Slobby Robby: The dynamic we have is fun! We both have so many similar interests, which makes things smooth and enjoyable. It wasn’t like he was only interested in sneakers and I was only interested in vintage. I was interested in sneakers and he learned more about jerseys/vintage. We also have a lot of the same hobbies outside of work and we have a lot of the same hobbies within work. It’s a smooth transition. Also, the fact that we weren’t old friends helped. It’s not like we grew up together and we had this huge history. We were friends enough to know each other and trust each other but we weren’t close friends enough to where it’s like family you wouldn’t want to go into business with.

What advice would you give to someone who’s seeking a business partner?

Slobby Robby: The key is to look for someone who has strengths that accommodate your weaknesses. I think the fact that J.R. was interested in the financial part  - keeping the bills, keeping the books, and being a daily Operations Manager - was really appealing to me because I was more interested in the merchandise, the marketing, and being the face of the business. I think if you know what you’re good at it’s a lot easier to admit what you’re not good at and find someone else who can fill those holes for you. His interests were things that I’m not good at. Daily organization, bills, math, finance - some of the things I’m capable of doing but are not my strength. I would’ve been overwhelmed doing everything. Someone that’s interested in doing things that I was feeling a little bit self-conscious about was a really good boost of confidence for me as far as someone who I would partner up with.

Now, could you tell me a bit more about opening up this shop itself? This place opens up and then what?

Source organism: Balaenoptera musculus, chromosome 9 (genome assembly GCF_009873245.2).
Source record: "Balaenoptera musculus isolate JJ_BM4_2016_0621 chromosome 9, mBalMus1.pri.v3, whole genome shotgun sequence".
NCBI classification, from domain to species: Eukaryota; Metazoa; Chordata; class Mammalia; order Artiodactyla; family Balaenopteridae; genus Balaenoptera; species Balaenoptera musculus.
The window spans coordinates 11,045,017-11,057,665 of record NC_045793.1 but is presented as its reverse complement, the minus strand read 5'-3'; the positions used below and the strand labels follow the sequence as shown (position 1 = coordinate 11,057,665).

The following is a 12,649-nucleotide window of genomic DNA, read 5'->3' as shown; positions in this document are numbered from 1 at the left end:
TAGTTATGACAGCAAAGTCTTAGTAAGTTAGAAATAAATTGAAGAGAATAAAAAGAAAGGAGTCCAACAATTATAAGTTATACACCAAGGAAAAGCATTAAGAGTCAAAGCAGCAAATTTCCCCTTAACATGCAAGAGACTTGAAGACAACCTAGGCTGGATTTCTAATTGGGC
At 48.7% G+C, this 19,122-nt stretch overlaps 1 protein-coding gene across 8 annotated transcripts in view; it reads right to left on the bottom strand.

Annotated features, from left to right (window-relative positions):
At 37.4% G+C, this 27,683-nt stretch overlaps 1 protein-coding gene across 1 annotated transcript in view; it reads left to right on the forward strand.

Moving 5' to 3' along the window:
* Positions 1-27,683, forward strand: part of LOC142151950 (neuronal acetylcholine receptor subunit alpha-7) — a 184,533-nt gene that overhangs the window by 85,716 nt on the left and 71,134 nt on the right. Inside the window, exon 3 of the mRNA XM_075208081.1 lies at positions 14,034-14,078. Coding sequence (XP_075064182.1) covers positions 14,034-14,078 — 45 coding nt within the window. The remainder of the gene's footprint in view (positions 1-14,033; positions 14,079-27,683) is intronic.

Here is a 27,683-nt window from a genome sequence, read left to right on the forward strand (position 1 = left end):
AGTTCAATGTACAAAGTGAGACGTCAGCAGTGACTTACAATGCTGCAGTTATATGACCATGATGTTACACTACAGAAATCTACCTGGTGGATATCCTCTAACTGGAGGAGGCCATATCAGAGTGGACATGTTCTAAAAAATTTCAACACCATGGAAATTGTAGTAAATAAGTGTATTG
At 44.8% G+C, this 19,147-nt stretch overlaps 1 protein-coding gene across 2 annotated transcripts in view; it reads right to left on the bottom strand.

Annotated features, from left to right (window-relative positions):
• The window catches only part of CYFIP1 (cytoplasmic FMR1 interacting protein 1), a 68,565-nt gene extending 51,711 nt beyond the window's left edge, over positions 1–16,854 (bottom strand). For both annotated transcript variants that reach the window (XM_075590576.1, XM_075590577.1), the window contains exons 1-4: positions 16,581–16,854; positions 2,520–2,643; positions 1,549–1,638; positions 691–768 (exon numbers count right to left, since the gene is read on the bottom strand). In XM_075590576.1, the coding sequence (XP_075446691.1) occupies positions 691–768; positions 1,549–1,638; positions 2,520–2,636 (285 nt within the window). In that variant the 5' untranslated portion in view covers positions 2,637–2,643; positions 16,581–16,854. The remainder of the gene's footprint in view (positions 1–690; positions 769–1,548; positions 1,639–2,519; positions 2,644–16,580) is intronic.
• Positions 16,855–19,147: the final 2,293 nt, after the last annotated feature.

Slobby Robby: This place opens up and then you realize that there’s a lot more to it than you ever thought. You realize that there’s a lot more things that need to get worked out. There’s a lot more holes in the ship and there are creases that need to be ironed out. So both peoples roles get bigger. He probably had more on his plate than he thought he would. I probably had more on my plate. We realized we needed employees and that him and I couldn’t do anything alone. We realized that really fast. We started figuring things out like, “Hey, we can make money off of painting shoes.,” “Hey, we can make a lot of money off of refurbishing clothes that are really dirty.” We started realizing aspects of our business and places where we could make money that you wouldn’t normally have expected or that weren’t in our initial business plan. You also start realizing what you like and what you don’t like. Again, he didn’t want to worry about hiring and firing employees and that was something I’m comfortable with because I’ve been a supervisor before at other companies. Our roles grew but at the same time our roles got solidified and concentrated.

The key is to look for someone who has strengths that accommodate your weaknesses.
— Slobby Robby

How about the initial vision of the shop when you first opened?